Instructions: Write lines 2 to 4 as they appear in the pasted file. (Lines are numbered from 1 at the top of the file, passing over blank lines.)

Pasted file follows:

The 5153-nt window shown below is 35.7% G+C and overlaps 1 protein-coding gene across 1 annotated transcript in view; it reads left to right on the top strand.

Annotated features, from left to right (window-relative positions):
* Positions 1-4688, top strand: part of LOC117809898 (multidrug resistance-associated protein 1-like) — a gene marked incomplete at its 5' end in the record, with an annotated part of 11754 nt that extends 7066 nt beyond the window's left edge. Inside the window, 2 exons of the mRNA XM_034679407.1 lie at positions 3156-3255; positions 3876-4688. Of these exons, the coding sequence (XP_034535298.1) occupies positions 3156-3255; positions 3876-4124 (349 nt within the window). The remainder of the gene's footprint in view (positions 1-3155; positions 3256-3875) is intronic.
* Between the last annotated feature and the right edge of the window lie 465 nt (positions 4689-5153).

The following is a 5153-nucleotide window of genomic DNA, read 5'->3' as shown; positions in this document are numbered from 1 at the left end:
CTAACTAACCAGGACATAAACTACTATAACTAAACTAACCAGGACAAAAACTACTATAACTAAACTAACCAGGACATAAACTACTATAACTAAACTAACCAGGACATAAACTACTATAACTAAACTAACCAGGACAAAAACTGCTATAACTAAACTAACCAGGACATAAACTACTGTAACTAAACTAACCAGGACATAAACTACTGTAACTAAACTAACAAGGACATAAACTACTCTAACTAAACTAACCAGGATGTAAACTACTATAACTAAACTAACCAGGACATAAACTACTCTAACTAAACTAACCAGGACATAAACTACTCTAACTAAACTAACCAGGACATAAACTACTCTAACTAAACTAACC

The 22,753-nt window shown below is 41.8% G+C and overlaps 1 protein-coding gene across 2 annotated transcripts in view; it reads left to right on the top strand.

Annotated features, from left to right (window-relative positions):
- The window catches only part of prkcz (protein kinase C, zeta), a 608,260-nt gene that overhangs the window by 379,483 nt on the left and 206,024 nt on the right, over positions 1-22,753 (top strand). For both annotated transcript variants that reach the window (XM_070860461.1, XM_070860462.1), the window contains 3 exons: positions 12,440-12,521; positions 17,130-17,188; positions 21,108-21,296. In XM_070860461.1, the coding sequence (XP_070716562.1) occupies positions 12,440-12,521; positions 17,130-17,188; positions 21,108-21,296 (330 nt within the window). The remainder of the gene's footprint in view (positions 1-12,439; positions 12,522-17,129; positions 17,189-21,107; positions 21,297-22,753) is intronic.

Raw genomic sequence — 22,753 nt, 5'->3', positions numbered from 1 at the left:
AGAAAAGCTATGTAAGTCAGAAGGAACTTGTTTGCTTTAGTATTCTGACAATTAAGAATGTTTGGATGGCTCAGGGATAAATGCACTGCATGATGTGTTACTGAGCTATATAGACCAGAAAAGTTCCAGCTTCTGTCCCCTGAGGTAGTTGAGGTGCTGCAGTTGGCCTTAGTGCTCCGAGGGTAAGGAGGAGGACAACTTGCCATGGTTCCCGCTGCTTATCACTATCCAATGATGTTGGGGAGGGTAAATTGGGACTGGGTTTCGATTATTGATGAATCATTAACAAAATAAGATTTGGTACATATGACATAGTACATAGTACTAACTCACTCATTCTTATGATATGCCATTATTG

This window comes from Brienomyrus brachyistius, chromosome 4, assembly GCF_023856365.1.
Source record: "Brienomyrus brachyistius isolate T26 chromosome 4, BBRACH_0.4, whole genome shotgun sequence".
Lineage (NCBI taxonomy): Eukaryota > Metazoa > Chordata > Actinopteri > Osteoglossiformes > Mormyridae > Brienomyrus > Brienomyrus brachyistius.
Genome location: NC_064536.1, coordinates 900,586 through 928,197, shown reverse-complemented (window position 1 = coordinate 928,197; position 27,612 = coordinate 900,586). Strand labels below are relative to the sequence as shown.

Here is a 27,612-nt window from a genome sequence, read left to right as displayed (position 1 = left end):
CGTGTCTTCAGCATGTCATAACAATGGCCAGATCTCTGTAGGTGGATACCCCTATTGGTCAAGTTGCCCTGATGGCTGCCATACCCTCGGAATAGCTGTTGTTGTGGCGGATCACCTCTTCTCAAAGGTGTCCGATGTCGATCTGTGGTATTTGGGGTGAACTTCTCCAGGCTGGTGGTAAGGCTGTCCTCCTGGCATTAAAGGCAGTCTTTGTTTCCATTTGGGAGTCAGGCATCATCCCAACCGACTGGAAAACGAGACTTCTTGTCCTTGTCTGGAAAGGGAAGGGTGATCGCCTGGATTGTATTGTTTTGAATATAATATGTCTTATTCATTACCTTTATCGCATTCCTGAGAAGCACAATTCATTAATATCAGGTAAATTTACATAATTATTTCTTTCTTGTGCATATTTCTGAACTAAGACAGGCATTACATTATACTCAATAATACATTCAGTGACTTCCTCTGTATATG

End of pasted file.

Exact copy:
Annotated features, from left to right (window-relative positions):
* Positions 1-4688, top strand: part of LOC117809898 (multidrug resistance-associated protein 1-like) — a gene marked incomplete at its 5' end in the record, with an annotated part of 11754 nt that extends 7066 nt beyond the window's left edge. Inside the window, 2 exons of the mRNA XM_034679407.1 lie at positions 3156-3255; positions 3876-4688. Of these exons, the coding sequence (XP_034535298.1) occupies positions 3156-3255; positions 3876-4124 (349 nt within the window). The remainder of the gene's footprint in view (positions 1-3155; positions 3256-3875) is intronic.
* Between the last annotated feature and the right edge of the window lie 465 nt (positions 4689-5153).